Here’s the question of the day for a beleaguered Civil Aviation Safety Authority. Why does CASA tolerate for even another minute the regular carriage of passengers by air to Palm Island over 55 kilometres of open water without life jackets?

Is it because they are predominantly indigenous passengers or Torres Strait islanders and count for shit as seems to be the case in public administration in Far Northern Queensland?

Or is it because CASA doesn’t give a toss about enforcing the purpose or intent of air safety rules in remote and predominantly black communities?

Or is it more outright incompetence and indifference to its functions as laid out so clearly in the damning ICAO audit of the level of safety oversight in Australia that the government today insists is world class?

On 1 May the Angry Flyers Lounge on the Crikey blog Plane Talking carried this detailed complaint about unsafe practices by a certain operator. CASA promised to respond.

A week later CASA said that because the complaint was before its Complaints Commissioner, Michael Hart, it could not comment.

But CASA can act. It has a duty to intervene to protect public safety that doesn’t require any reference to a part heard issue before a complaints commissioner. It doesn’t matter if the air service complained about is in fact legal in some obscure way, or in gross violation of the rules. It doesn’t need to wait for Hart to complete his inquiry to order life jackets for passengers paying money to fly on an important regional route for a long distance over water.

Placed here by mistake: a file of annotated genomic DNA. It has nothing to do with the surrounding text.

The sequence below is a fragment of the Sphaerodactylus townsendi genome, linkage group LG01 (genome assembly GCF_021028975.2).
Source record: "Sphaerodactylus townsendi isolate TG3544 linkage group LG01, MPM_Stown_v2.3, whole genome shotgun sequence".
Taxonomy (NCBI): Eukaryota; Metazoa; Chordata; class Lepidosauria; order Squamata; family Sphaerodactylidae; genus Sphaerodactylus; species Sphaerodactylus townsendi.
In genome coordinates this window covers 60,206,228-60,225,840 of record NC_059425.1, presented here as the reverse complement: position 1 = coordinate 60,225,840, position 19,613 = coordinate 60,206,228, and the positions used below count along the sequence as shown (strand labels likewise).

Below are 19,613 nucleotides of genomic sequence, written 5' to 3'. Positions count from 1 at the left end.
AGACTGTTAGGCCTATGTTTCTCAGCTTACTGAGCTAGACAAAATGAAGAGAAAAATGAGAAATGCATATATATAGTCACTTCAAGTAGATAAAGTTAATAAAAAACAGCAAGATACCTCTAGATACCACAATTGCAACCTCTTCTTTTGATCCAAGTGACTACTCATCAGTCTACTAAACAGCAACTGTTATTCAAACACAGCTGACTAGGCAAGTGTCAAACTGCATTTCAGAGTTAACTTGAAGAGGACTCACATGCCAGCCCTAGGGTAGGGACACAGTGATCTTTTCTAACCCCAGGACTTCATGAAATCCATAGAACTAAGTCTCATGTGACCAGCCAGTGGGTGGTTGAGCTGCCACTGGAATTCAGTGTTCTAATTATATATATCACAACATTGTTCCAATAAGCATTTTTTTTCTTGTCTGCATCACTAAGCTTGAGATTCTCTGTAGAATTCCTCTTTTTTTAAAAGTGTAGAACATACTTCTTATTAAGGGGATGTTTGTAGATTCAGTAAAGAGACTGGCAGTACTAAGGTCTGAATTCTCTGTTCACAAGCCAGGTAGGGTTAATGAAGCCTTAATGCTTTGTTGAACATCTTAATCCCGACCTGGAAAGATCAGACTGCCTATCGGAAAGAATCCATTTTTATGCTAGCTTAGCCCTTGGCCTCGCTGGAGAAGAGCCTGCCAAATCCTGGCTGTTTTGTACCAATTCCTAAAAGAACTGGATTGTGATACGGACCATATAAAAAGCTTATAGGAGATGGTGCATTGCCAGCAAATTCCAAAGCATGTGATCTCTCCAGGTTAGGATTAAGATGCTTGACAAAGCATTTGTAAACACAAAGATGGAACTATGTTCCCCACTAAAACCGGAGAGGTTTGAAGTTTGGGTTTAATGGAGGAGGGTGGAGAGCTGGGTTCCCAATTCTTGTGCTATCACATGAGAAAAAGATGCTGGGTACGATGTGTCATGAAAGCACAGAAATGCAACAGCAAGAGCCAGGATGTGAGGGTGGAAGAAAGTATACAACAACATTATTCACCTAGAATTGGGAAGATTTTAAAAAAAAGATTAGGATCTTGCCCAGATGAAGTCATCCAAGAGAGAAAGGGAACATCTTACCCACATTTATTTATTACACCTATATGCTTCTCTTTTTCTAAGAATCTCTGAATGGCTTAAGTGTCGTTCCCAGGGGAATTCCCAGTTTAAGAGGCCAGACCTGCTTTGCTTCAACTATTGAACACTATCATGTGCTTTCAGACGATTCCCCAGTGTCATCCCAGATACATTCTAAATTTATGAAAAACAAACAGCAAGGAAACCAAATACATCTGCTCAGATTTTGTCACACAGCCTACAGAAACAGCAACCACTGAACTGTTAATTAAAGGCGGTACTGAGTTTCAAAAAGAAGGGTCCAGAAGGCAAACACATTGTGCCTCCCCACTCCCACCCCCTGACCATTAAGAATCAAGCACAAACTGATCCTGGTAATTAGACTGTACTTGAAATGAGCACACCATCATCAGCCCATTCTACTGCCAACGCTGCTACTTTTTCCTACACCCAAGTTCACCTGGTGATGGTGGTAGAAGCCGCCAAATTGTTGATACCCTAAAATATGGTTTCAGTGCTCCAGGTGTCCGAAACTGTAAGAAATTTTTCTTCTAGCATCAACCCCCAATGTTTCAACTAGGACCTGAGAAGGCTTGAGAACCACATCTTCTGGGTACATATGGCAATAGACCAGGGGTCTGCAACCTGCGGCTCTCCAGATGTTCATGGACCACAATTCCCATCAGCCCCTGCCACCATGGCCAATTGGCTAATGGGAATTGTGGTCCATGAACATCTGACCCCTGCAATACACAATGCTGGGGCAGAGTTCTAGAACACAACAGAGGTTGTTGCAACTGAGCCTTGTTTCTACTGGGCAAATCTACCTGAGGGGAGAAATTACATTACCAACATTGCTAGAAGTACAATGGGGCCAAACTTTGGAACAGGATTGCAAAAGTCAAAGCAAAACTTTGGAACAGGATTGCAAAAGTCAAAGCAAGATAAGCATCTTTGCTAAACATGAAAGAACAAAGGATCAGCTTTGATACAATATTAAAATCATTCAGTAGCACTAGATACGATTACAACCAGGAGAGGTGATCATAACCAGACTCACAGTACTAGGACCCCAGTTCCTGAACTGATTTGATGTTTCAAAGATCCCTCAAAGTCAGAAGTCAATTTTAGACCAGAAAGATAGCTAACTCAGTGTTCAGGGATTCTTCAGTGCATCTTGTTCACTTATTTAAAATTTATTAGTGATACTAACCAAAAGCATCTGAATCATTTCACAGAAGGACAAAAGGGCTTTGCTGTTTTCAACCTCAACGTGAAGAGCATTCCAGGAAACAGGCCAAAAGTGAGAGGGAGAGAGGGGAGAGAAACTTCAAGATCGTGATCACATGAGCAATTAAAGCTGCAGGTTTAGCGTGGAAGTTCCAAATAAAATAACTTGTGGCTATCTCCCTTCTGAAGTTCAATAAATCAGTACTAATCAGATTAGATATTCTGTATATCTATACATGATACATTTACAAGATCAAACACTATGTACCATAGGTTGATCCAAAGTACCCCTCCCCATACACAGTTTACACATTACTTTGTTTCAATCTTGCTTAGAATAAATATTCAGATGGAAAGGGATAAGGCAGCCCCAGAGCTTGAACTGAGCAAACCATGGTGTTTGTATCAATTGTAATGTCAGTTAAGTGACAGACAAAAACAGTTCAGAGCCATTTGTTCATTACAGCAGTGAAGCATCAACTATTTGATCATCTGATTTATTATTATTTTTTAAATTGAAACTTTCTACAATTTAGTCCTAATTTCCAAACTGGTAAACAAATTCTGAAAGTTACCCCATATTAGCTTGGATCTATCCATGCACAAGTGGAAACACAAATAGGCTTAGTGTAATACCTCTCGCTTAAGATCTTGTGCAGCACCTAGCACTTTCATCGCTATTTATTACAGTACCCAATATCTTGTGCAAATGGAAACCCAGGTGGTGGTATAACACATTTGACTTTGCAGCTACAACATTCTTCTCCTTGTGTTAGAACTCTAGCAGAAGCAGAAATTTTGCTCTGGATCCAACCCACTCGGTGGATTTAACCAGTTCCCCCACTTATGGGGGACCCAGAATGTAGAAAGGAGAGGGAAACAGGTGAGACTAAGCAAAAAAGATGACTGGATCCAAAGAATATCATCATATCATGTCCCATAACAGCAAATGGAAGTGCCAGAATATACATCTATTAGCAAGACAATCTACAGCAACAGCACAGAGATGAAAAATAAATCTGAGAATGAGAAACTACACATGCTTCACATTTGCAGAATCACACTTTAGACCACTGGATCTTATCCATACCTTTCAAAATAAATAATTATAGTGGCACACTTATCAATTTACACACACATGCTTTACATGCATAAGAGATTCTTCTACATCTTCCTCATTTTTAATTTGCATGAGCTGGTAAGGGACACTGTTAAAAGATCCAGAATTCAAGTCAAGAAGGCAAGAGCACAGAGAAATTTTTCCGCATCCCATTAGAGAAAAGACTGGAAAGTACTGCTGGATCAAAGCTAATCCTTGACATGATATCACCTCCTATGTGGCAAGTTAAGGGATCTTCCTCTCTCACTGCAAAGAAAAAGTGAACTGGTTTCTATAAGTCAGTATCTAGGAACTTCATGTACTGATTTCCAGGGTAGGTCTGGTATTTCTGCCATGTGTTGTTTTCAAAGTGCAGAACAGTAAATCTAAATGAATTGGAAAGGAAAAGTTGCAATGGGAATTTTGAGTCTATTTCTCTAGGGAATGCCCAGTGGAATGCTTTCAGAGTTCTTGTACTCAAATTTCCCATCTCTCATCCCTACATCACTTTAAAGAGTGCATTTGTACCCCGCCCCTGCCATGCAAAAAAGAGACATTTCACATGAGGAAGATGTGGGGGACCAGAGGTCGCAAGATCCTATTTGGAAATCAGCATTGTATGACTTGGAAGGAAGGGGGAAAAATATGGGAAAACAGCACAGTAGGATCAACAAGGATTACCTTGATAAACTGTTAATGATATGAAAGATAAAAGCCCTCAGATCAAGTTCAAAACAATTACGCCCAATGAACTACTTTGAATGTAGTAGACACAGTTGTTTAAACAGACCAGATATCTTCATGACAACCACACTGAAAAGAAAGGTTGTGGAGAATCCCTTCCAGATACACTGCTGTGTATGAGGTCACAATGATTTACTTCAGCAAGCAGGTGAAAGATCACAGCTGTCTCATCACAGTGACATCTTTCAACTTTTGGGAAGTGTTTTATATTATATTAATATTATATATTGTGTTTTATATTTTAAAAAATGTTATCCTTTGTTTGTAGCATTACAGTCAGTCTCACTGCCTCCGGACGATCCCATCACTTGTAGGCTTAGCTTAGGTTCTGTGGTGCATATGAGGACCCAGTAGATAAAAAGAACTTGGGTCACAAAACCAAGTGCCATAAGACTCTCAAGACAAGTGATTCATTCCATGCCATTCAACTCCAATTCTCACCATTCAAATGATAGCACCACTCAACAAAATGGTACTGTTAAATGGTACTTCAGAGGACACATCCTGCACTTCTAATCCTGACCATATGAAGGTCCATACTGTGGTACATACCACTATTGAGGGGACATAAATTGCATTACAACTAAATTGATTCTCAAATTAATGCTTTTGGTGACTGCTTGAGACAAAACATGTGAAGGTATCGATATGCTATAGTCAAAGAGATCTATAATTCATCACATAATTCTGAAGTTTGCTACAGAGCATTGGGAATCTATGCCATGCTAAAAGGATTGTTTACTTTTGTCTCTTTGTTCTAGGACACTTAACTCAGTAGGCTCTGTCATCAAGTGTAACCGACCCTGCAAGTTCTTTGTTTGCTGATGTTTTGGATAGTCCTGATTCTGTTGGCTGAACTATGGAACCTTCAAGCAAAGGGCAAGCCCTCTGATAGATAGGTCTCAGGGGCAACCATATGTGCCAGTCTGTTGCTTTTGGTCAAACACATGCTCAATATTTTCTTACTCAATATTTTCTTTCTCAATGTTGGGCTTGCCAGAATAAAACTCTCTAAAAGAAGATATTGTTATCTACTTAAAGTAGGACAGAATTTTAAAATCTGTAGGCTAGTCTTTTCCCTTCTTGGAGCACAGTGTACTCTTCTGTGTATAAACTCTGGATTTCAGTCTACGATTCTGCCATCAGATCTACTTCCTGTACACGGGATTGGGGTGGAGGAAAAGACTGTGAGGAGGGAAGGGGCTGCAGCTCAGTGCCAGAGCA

Simple, decent, common sense is all that is needed.

What is it about FNQ that brings out the worst in transport safety public administration in this country?

On 7 May 2005 the Lockhart River crash killed all 15 people aboard a turbo prop flown by the now defunct Transair company. It was subsequently revealed in privileged testimony that CASA knew the operator was sub standard and in breach of regulations but took no effective action to remedy the situation, didn’t warn the public of the dangers it posed, and didn’t even acknowledge any responsibility to inform the public about unsafe operators.

On 15 October that year the Malu Sara, an immigration patrol boat, sank with the loss of all five people on board. The boat belonged to a fleet of vessels found to be of unseaworthy design before it went missing, and was never found following a search effort marred by indifference and incompetency.

There are signs of change in CASA’s approach to carrying out its obligations in FNQ and the rest of northern Australia. The new chief executive, John McCormick, has reversed a decision to close its Townsville office, and has ordered the creation of two other CASA offices in the north of the continent, with Broome considered the likely location for one of them.

Peter Fray

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